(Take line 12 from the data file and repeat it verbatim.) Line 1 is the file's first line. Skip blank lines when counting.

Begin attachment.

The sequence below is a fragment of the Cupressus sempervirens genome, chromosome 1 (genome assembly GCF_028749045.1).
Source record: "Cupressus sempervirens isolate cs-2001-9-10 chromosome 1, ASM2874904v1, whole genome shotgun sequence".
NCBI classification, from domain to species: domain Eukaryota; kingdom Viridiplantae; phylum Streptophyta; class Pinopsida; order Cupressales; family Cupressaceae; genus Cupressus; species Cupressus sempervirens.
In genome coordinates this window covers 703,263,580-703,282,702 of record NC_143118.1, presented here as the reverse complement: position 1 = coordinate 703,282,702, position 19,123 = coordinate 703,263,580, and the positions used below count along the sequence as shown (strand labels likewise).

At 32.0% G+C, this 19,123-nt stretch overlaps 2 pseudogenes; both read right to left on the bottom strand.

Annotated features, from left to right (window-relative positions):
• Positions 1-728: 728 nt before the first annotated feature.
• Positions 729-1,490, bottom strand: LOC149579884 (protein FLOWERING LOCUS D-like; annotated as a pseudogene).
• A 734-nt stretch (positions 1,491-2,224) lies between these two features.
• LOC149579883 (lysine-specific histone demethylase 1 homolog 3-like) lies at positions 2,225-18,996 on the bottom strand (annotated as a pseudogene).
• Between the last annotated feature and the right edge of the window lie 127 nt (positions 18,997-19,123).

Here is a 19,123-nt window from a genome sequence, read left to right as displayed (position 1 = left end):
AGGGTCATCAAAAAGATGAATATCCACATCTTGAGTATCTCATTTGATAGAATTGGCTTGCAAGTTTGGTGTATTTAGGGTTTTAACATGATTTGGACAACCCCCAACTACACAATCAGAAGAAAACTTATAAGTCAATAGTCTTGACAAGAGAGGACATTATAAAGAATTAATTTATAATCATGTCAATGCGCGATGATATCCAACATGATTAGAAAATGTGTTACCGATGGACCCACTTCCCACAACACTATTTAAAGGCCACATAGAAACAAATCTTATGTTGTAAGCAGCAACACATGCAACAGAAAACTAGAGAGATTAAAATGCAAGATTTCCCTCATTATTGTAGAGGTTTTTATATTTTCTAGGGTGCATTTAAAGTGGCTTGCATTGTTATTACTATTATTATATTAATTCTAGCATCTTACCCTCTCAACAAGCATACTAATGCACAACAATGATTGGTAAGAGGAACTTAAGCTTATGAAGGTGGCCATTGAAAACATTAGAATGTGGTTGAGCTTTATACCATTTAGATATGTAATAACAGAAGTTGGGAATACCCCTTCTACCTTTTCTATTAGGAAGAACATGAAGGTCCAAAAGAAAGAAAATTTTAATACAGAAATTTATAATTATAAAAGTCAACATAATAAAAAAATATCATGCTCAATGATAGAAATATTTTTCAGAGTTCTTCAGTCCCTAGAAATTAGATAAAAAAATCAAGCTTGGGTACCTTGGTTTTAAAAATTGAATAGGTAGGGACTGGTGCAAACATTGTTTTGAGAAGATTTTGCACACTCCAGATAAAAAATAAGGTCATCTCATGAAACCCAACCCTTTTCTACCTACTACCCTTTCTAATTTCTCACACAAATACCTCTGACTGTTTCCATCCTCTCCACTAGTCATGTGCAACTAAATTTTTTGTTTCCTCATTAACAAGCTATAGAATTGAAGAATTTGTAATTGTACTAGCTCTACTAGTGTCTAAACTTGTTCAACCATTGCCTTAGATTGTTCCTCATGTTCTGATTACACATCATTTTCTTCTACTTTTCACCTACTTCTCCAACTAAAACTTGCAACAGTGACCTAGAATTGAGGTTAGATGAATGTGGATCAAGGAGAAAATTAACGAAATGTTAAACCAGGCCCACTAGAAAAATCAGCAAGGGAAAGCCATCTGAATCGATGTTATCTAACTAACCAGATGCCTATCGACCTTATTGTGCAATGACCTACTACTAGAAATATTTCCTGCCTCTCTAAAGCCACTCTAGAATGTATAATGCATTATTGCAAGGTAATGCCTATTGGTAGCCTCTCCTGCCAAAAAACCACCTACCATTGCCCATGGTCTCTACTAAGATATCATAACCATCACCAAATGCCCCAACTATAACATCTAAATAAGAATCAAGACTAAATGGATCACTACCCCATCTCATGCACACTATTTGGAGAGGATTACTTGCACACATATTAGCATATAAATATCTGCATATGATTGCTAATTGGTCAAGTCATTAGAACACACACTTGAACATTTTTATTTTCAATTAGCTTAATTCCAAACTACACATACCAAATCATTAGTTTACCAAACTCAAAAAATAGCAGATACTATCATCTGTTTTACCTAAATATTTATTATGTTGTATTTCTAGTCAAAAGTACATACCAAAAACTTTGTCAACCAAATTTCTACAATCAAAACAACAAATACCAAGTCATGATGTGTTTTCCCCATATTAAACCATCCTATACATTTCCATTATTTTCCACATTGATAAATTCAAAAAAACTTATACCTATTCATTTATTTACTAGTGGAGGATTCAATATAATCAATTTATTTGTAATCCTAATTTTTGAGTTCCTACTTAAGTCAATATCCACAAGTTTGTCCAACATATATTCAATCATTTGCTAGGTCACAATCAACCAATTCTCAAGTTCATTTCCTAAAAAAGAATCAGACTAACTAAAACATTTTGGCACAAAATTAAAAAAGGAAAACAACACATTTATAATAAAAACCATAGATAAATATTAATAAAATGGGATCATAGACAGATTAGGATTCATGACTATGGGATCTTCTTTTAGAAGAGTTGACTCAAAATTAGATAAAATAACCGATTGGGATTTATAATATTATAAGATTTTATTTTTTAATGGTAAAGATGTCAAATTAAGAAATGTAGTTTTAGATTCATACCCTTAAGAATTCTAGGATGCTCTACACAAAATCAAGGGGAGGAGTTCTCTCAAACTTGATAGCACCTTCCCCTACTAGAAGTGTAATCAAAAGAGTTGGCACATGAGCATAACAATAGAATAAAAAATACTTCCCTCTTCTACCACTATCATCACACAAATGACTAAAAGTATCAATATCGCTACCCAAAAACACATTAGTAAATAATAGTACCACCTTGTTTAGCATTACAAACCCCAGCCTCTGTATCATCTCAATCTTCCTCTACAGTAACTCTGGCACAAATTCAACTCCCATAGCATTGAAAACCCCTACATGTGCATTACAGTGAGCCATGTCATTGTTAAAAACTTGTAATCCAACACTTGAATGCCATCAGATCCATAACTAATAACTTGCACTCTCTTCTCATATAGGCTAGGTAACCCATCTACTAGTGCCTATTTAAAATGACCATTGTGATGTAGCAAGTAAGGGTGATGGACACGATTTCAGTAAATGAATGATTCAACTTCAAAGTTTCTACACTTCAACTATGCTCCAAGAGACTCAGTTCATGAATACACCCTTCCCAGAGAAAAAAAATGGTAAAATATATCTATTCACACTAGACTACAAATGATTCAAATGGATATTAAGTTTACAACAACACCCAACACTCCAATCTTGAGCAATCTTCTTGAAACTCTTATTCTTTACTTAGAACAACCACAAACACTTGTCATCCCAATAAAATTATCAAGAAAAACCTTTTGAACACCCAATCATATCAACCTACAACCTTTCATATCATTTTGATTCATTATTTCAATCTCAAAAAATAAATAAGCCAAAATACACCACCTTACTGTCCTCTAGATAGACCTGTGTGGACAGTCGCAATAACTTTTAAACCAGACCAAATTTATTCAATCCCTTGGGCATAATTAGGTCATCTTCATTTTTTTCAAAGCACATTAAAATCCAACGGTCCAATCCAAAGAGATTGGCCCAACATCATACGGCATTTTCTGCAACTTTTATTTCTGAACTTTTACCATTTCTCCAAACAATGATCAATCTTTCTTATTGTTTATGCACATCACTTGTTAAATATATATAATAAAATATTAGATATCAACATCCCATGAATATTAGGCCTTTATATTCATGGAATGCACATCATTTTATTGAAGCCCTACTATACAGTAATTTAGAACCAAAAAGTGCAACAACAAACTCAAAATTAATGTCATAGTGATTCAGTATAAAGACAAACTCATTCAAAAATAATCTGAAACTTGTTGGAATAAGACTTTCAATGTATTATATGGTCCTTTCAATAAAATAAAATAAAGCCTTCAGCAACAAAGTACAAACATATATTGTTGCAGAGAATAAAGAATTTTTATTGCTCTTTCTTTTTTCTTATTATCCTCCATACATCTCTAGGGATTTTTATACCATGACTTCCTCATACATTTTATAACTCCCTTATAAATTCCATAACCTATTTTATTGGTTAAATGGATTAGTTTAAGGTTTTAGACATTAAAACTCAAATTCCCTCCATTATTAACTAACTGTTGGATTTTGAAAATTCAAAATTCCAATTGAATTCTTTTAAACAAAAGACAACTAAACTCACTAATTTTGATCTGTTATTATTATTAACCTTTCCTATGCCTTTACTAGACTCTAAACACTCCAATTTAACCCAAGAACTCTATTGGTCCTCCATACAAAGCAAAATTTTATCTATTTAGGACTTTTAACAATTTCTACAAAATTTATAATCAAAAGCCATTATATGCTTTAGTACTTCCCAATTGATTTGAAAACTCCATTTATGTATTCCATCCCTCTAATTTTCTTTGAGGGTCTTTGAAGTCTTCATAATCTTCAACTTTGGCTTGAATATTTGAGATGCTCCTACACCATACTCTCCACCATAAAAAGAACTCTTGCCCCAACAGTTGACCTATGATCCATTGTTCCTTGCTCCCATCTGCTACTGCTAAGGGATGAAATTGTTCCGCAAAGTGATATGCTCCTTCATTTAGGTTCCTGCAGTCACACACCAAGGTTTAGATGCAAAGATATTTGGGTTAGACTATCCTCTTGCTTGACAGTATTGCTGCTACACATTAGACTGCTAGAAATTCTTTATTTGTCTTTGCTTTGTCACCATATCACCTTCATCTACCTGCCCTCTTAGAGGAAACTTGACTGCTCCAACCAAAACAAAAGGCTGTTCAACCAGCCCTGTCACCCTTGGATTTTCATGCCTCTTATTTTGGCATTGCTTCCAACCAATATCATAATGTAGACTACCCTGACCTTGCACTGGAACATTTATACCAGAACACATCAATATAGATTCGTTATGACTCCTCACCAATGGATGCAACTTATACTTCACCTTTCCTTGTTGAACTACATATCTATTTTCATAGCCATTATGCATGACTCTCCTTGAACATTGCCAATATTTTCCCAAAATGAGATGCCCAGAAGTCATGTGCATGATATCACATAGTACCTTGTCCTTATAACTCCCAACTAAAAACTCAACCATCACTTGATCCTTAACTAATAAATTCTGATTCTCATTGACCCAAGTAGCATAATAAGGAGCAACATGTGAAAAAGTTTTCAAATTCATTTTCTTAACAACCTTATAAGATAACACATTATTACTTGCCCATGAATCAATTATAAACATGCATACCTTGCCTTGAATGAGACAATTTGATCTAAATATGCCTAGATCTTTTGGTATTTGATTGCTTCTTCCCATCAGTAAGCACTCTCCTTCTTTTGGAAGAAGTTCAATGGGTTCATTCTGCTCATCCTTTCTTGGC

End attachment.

Here is a 19,123-nt window from a genome sequence, read left to right as displayed (position 1 = left end):